Propensity Score Matching (University of Jerusalem)


Why R

  • Free and open source (think of science in developing countries)
  • Good online-documentation (much better than some commercial software such as Mplus)
  • Lively community of users (forums etc.)
  • Visualization capabilities (ggplot …)
  • Cooperates with other programs and programming language (e.g. Python, )
  • Popularity (See popularity statistics on books, blogs, forums)
  • RStudio as powerful integrated development environment (IDE) for R
  • Evolves into a scientific work suite optimizing workflow (replication, reproducability etc.)
  • Institutions/people (Gary King, Andrew Gelman etc.)
  • Economic power (Revolution Analytics, Microsoft R Open)

Where to study it

Install R on your Machine

Below some notes on the installation and setup of R and relevant packages on your own computer:

  • Install Rtools for Windows machines from CRAN (
  • If you are using OS X, you will need to to install XCode, available for free from the App Store. This will install a compiler (if you don’t have a compiler installed) which will be needed when installing packages from GitHub that require compilation from C++ source code.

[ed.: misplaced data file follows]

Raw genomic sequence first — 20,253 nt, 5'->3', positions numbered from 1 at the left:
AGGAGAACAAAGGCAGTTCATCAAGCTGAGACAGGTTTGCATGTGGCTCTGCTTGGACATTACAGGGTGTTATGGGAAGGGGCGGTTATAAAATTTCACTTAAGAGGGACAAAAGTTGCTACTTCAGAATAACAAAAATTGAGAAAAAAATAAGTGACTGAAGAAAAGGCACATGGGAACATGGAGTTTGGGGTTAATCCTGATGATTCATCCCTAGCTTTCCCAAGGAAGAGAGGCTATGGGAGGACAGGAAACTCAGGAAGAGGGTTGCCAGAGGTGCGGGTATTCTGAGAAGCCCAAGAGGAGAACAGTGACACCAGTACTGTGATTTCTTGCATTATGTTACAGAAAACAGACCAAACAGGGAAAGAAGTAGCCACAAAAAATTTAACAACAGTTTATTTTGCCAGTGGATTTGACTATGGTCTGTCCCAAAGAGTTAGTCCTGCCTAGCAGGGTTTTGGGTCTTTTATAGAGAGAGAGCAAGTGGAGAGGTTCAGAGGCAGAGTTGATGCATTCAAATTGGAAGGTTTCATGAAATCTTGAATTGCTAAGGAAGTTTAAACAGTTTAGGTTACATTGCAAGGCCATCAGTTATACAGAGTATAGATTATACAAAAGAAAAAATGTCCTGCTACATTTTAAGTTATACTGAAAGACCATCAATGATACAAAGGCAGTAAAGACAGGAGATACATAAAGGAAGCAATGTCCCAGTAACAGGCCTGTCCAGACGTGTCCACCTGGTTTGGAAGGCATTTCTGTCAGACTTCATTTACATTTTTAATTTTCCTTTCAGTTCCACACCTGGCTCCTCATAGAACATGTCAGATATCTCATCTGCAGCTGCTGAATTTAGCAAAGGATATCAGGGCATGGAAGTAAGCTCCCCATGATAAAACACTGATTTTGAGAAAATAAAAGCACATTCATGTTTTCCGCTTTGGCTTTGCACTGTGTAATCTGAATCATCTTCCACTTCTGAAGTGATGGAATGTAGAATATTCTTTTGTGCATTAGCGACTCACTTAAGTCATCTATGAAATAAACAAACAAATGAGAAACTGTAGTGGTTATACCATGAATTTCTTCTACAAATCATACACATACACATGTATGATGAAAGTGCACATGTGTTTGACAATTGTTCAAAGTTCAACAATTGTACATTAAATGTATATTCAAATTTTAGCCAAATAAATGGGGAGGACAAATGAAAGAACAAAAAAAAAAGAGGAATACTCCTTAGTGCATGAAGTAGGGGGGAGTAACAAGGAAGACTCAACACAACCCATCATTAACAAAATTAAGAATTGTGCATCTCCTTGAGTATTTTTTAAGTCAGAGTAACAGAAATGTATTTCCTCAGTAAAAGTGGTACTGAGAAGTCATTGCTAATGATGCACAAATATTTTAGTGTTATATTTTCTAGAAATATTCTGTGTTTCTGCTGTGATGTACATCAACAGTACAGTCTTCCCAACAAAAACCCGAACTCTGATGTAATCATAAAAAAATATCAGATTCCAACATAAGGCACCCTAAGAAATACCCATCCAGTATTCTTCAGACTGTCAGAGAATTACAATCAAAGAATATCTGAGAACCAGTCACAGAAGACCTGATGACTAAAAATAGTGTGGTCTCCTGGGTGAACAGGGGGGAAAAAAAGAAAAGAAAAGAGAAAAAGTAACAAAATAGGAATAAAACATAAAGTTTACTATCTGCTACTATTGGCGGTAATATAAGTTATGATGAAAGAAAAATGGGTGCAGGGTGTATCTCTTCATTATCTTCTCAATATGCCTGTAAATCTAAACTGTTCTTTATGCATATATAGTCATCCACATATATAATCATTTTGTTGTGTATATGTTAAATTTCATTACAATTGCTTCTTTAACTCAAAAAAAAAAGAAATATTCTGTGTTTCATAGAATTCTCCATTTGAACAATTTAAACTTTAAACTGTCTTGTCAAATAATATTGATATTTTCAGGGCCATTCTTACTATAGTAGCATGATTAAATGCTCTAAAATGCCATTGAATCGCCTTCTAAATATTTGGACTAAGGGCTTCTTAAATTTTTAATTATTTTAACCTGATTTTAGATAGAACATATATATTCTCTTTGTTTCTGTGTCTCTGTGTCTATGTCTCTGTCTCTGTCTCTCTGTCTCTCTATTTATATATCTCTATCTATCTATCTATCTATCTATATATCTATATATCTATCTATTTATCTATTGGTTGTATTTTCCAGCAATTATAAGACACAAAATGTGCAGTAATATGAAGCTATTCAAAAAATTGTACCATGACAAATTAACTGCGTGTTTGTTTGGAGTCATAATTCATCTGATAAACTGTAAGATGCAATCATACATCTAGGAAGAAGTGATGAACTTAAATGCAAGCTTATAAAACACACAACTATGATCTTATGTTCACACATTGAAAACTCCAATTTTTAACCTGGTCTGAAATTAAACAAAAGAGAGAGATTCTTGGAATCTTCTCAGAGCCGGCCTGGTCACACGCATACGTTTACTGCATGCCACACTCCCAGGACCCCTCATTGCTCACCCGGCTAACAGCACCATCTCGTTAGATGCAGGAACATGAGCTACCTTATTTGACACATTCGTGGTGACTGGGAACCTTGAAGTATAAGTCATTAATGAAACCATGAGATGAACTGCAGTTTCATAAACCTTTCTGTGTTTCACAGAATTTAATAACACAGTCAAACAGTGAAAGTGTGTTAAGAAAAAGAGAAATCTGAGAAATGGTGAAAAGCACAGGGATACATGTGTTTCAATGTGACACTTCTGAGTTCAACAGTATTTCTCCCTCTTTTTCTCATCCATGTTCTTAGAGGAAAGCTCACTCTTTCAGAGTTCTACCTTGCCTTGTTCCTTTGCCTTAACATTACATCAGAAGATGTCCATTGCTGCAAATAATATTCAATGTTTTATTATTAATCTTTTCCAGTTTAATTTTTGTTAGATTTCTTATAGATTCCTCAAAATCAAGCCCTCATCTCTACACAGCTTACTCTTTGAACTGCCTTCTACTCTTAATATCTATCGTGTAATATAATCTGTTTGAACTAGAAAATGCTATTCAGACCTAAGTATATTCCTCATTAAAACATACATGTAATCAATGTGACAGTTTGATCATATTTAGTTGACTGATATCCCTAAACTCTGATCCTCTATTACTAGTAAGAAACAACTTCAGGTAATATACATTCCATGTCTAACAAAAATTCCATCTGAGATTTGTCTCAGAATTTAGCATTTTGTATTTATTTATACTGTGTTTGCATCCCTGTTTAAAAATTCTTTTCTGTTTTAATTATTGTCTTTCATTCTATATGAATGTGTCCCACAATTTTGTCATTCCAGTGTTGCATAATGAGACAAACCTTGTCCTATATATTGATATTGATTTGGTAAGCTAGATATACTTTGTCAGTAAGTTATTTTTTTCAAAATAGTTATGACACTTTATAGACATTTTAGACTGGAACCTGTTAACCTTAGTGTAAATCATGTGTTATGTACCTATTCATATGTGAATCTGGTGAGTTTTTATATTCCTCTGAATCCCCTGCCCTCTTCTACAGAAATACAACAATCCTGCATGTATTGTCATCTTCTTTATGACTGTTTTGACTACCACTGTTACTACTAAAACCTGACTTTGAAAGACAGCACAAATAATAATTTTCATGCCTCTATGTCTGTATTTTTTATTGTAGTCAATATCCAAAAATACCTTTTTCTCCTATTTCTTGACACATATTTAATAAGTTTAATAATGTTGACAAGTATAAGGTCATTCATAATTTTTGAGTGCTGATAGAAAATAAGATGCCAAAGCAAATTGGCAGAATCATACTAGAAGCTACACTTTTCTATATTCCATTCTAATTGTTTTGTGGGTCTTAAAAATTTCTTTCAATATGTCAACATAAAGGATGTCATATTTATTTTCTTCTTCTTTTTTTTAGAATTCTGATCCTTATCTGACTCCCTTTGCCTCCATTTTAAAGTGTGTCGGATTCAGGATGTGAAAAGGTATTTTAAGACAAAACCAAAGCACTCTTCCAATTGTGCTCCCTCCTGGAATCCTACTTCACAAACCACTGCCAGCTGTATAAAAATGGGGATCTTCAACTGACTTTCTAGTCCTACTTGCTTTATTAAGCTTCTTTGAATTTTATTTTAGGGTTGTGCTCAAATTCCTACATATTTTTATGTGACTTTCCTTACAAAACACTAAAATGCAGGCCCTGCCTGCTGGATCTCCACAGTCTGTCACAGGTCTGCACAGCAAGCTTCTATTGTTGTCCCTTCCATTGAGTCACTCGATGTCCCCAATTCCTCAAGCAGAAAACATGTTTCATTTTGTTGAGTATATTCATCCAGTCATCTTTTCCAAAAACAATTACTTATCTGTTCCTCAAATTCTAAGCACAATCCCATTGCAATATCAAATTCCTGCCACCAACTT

• Install the latest version of R from CRAN (
  • Install the latest version of RStudio ( RStudio is the editor we’ll rely on, i.e. we’ll write code in RStudio which is subsequently sent to and run within R.
  • Install the latest versions of various packages that we need. You can follow this setup.

Set up the Environment on your local machine

  • Once R-Studio is installed copy and paste the following code
  • Be sure everything run smoothly
  • Try to familiarize with R if needed
  • If you are not able to figure it out you can create an account on
    • It is R in the cloud (Virtual Machine)
    • It usually resolves most of the incompatibilities
  • If you are still not able to run R and R Studio
    • We will figure it out in class ;)